NEW YORK (GenomeWeb) – The National Institutes of Health announced today that it has awarded more than $11 million in grant funding to support six research projects investigating various aspects of genomics and its role in human disease.
The awards were made as part of the NIH's High-Risk, High-Reward Research Program — a part of the agency's Common Fund designed to promote high-impact biomedical research — which has awarded approximately $127 million to fund 88 grants thus far.
"The program continues to support high-caliber investigators whose ideas stretch the boundaries of our scientific knowledge," NIH Director Francis Collins said in a statement. "We welcome the newest cohort of outstanding scientists to the program and look forward to their valuable contributions."
Among those receiving funding this year are Salk Institute for Biological Studies scientist Jesse Dixon, who was given $485,000 to study the mechanisms underlying the formation of three-dimensional genome structures; University of California, San Francisco scientist Bassem Al-Sady, who was awarded $2.4 million to investigate heterochromatic-driven genome partitioning in single embryonic cell systems; and Harvard Medical School's Chao-Ting Wu, who received $1.2 million to explore how ultraconserved elements in the human genome act to eliminate disease-causing genetic rearrangements.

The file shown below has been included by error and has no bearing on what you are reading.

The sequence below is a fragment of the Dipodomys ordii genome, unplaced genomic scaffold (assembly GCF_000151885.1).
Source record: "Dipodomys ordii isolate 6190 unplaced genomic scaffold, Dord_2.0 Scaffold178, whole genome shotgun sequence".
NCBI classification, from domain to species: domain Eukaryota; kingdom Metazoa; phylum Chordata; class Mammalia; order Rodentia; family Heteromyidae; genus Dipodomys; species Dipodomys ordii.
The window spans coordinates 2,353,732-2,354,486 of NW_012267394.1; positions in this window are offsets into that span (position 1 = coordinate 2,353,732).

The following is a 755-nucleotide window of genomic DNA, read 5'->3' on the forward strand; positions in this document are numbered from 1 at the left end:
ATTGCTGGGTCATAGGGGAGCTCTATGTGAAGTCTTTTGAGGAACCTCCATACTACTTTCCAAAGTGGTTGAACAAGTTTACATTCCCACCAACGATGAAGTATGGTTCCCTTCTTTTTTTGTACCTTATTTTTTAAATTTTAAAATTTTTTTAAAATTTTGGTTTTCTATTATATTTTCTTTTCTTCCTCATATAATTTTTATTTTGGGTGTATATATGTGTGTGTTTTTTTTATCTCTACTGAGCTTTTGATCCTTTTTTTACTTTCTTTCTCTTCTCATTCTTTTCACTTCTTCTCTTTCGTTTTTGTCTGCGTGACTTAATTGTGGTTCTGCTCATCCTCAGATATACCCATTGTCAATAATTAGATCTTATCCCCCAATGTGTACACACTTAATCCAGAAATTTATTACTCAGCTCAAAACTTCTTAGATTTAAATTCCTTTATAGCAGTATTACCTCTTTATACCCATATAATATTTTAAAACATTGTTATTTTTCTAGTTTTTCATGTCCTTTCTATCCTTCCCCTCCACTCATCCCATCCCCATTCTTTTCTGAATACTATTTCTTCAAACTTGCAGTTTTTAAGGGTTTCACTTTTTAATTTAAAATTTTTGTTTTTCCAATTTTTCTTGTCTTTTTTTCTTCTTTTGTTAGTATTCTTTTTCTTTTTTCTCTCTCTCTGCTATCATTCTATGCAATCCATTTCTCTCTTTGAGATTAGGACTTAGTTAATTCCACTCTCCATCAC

Also awarded NIH grants were Cornell University's Amnon Koren, who received $1.5 million to study the role of variation in DNA replication timing in individuals and how it relates to disease risk; Anshul Kundaje of Stanford University, who was awarded $2.6 million to create machine- learning methods for studying regulatory genomics; and Rahul Satija of the New York Genome Center, who received $2.8 million to develop a method for the simultaneous measurement of a single cell's transcriptome, spatial environment, and lineage relationships.